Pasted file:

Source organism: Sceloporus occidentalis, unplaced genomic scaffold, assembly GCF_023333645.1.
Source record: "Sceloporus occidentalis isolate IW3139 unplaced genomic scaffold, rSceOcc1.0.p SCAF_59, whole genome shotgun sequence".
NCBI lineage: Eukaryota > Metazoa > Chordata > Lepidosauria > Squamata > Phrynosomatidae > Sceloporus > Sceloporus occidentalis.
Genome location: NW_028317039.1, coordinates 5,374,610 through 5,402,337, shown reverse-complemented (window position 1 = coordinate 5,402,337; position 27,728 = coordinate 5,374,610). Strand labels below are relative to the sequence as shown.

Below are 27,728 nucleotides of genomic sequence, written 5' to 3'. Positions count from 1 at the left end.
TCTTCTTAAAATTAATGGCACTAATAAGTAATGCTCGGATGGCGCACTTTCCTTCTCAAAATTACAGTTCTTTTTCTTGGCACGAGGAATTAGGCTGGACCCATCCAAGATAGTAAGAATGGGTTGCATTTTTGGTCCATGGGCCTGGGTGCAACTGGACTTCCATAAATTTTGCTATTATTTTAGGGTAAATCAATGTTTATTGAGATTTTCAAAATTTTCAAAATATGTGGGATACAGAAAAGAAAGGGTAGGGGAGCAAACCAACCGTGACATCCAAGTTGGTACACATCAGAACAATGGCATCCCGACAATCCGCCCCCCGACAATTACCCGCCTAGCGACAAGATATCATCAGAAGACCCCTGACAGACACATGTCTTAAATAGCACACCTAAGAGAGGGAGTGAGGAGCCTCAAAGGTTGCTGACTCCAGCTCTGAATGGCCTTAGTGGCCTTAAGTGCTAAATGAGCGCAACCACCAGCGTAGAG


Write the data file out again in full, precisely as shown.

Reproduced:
Source organism: Sceloporus occidentalis, unplaced genomic scaffold, assembly GCF_023333645.1.
Source record: "Sceloporus occidentalis isolate IW3139 unplaced genomic scaffold, rSceOcc1.0.p SCAF_59, whole genome shotgun sequence".
NCBI lineage: Eukaryota > Metazoa > Chordata > Lepidosauria > Squamata > Phrynosomatidae > Sceloporus > Sceloporus occidentalis.
Genome location: NW_028317039.1, coordinates 5,374,610 through 5,402,337, shown reverse-complemented (window position 1 = coordinate 5,402,337; position 27,728 = coordinate 5,374,610). Strand labels below are relative to the sequence as shown.

Below are 27,728 nucleotides of genomic sequence, written 5' to 3'. Positions count from 1 at the left end.
TCTTCTTAAAATTAATGGCACTAATAAGTAATGCTCGGATGGCGCACTTTCCTTCTCAAAATTACAGTTCTTTTTCTTGGCACGAGGAATTAGGCTGGACCCATCCAAGATAGTAAGAATGGGTTGCATTTTTGGTCCATGGGCCTGGGTGCAACTGGACTTCCATAAATTTTGCTATTATTTTAGGGTAAATCAATGTTTATTGAGATTTTCAAAATTTTCAAAATATGTGGGATACAGAAAAGAAAGGGTAGGGGAGCAAACCAACCGTGACATCCAAGTTGGTACACATCAGAACAATGGCATCCCGACAATCCGCCCCCCGACAATTACCCGCCTAGCGACAAGATATCATCAGAAGACCCCTGACAGACACATGTCTTAAATAGCACACCTAAGAGAGGGAGTGAGGAGCCTCAAAGGTTGCTGACTCCAGCTCTGAATGGCCTTAGTGGCCTTAAGTGCTAAATGAGCGCAACCACCAGCGTAGAG